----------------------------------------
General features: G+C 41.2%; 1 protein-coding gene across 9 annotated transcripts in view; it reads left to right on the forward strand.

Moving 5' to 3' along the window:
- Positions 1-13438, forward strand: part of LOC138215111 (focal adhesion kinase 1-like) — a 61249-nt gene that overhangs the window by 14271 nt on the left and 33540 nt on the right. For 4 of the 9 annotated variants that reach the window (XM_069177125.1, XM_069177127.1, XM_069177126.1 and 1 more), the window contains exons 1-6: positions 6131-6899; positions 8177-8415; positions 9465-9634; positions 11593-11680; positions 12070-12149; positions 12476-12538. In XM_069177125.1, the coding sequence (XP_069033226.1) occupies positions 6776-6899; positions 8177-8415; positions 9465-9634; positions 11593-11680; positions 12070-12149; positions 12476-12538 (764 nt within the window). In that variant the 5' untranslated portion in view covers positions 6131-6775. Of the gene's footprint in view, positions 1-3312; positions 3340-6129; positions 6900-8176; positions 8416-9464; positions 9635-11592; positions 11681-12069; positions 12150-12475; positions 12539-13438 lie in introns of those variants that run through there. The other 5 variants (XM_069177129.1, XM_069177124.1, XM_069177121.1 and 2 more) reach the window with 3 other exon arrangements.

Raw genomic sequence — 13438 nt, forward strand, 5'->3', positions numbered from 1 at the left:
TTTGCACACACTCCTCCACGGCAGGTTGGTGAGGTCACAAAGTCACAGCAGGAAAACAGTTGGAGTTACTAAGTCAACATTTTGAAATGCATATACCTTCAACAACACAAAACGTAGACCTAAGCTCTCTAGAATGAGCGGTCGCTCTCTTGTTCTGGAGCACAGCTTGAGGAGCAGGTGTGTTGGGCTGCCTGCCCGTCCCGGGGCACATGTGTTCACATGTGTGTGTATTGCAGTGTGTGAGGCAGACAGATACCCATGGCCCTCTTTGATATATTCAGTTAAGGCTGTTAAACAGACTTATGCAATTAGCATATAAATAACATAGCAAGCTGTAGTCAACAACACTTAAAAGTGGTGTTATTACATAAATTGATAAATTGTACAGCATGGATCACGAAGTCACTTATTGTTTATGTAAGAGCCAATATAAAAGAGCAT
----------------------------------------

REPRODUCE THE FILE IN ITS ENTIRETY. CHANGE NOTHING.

General features: G+C 41.2%; 1 protein-coding gene across 9 annotated transcripts in view; it reads left to right on the forward strand.

Moving 5' to 3' along the window:
- Positions 1-13438, forward strand: part of LOC138215111 (focal adhesion kinase 1-like) — a 61249-nt gene that overhangs the window by 14271 nt on the left and 33540 nt on the right. For 4 of the 9 annotated variants that reach the window (XM_069177125.1, XM_069177127.1, XM_069177126.1 and 1 more), the window contains exons 1-6: positions 6131-6899; positions 8177-8415; positions 9465-9634; positions 11593-11680; positions 12070-12149; positions 12476-12538. In XM_069177125.1, the coding sequence (XP_069033226.1) occupies positions 6776-6899; positions 8177-8415; positions 9465-9634; positions 11593-11680; positions 12070-12149; positions 12476-12538 (764 nt within the window). In that variant the 5' untranslated portion in view covers positions 6131-6775. Of the gene's footprint in view, positions 1-3312; positions 3340-6129; positions 6900-8176; positions 8416-9464; positions 9635-11592; positions 11681-12069; positions 12150-12475; positions 12539-13438 lie in introns of those variants that run through there. The other 5 variants (XM_069177129.1, XM_069177124.1, XM_069177121.1 and 2 more) reach the window with 3 other exon arrangements.

Raw genomic sequence — 13438 nt, forward strand, 5'->3', positions numbered from 1 at the left:
TTTGCACACACTCCTCCACGGCAGGTTGGTGAGGTCACAAAGTCACAGCAGGAAAACAGTTGGAGTTACTAAGTCAACATTTTGAAATGCATATACCTTCAACAACACAAAACGTAGACCTAAGCTCTCTAGAATGAGCGGTCGCTCTCTTGTTCTGGAGCACAGCTTGAGGAGCAGGTGTGTTGGGCTGCCTGCCCGTCCCGGGGCACATGTGTTCACATGTGTGTGTATTGCAGTGTGTGAGGCAGACAGATACCCATGGCCCTCTTTGATATATTCAGTTAAGGCTGTTAAACAGACTTATGCAATTAGCATATAAATAACATAGCAAGCTGTAGTCAACAACACTTAAAAGTGGTGTTATTACATAAATTGATAAATTGTACAGCATGGATCACGAAGTCACTTATTGTTTATGTAAGAGCCAATATAAAAGAGCAT